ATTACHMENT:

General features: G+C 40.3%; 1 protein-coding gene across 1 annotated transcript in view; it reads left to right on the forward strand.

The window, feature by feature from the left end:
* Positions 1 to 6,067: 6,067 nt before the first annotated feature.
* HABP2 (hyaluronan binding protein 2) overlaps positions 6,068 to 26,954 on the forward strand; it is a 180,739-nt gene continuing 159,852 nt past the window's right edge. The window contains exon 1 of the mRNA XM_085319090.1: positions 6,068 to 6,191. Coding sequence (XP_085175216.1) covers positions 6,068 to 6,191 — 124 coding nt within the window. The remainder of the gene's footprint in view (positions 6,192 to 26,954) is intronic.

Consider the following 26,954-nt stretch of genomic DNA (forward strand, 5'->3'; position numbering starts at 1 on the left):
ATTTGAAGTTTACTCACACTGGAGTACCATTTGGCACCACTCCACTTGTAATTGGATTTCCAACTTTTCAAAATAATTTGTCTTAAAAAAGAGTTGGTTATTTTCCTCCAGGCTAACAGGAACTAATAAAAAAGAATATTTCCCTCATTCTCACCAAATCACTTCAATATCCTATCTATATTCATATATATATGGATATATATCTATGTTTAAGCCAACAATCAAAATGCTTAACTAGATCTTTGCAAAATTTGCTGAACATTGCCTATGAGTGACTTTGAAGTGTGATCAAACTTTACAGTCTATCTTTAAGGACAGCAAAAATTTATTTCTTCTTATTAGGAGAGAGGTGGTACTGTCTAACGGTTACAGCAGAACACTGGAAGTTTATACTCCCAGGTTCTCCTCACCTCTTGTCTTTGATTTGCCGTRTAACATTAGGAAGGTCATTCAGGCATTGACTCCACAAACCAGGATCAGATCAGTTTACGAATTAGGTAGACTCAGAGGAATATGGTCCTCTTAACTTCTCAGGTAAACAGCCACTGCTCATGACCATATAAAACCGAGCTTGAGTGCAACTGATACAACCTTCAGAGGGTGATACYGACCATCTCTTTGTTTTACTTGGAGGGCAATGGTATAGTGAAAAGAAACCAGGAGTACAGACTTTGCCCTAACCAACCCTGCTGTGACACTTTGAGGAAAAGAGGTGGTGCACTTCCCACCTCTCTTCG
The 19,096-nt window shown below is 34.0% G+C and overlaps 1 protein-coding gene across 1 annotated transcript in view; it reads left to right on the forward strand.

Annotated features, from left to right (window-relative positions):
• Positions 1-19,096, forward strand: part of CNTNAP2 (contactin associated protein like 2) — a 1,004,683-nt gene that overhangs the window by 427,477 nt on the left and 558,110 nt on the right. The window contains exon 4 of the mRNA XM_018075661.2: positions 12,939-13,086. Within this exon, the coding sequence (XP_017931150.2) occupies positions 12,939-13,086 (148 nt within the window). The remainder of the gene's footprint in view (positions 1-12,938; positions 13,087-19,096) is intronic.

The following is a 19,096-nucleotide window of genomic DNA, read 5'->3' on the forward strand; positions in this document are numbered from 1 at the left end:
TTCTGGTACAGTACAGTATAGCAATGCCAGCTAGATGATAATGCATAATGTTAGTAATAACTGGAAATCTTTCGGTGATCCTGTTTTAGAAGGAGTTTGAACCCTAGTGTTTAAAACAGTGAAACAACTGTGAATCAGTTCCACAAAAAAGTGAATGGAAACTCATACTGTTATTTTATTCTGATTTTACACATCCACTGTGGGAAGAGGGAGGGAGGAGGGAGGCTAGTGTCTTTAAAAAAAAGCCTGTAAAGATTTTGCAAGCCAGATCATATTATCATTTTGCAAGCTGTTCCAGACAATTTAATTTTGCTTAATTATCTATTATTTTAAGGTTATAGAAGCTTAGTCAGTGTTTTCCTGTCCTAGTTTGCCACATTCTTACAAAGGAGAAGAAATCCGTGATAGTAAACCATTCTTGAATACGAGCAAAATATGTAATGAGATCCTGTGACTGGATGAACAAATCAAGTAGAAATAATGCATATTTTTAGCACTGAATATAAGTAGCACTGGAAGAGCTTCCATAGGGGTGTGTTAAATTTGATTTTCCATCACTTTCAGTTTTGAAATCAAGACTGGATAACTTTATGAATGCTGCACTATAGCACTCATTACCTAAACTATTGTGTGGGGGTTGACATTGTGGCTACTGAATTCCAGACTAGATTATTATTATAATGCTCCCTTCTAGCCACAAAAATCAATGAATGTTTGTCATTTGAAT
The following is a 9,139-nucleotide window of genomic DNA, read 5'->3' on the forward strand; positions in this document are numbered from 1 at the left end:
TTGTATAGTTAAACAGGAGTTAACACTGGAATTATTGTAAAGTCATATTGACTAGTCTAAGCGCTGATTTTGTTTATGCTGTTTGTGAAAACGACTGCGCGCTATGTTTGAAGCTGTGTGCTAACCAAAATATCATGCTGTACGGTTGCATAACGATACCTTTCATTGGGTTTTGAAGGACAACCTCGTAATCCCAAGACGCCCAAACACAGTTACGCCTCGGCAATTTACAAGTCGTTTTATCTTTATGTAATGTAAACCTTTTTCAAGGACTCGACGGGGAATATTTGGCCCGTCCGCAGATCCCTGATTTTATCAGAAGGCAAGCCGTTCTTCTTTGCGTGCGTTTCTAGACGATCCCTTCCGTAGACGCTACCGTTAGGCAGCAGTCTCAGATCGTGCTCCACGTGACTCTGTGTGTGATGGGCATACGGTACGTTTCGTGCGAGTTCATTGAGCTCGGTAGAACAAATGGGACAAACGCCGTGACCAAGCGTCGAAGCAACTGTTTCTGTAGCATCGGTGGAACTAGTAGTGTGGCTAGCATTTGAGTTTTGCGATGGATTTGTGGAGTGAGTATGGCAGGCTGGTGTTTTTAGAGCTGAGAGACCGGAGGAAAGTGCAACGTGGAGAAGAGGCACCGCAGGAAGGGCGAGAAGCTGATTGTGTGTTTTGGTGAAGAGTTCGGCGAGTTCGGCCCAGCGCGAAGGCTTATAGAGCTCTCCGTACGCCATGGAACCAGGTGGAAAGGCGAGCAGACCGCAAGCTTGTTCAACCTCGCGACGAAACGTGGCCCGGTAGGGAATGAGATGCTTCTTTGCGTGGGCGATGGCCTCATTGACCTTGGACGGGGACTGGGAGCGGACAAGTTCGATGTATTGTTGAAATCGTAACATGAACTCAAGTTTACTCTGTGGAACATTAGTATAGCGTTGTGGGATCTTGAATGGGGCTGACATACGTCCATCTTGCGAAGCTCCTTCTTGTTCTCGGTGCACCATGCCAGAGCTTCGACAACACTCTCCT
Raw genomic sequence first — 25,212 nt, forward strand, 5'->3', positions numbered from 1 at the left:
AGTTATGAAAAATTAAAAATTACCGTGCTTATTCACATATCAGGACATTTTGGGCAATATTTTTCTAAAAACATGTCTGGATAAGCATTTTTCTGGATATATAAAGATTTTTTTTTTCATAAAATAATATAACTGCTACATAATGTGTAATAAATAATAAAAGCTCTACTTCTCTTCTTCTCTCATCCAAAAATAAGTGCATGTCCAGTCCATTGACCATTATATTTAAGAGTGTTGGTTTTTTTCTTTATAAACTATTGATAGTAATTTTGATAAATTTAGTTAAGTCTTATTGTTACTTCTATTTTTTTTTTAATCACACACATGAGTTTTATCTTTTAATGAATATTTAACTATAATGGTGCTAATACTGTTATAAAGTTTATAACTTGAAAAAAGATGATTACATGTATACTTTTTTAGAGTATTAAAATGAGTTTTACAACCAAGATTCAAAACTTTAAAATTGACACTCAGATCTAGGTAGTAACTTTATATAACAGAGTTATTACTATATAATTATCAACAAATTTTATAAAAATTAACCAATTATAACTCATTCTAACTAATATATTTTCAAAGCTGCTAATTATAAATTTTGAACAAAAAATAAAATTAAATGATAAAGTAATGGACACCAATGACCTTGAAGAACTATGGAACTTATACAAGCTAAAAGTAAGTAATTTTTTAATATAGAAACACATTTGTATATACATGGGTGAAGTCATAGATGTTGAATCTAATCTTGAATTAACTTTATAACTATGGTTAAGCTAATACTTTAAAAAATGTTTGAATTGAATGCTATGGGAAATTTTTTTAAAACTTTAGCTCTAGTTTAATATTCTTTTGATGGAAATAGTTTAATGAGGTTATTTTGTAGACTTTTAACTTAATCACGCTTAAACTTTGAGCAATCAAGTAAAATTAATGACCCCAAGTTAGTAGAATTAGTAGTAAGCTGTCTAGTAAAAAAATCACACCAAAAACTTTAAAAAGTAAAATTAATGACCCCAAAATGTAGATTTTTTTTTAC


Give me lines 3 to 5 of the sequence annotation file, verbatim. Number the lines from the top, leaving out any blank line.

* Positions 1 to 6,067: 6,067 nt before the first annotated feature.
* HABP2 (hyaluronan binding protein 2) overlaps positions 6,068 to 26,954 on the forward strand; it is a 180,739-nt gene continuing 159,852 nt past the window's right edge. The window contains exon 1 of the mRNA XM_085319090.1: positions 6,068 to 6,191. Coding sequence (XP_085175216.1) covers positions 6,068 to 6,191 — 124 coding nt within the window. The remainder of the gene's footprint in view (positions 6,192 to 26,954) is intronic.

Consider the following 26,954-nt stretch of genomic DNA (forward strand, 5'->3'; position numbering starts at 1 on the left):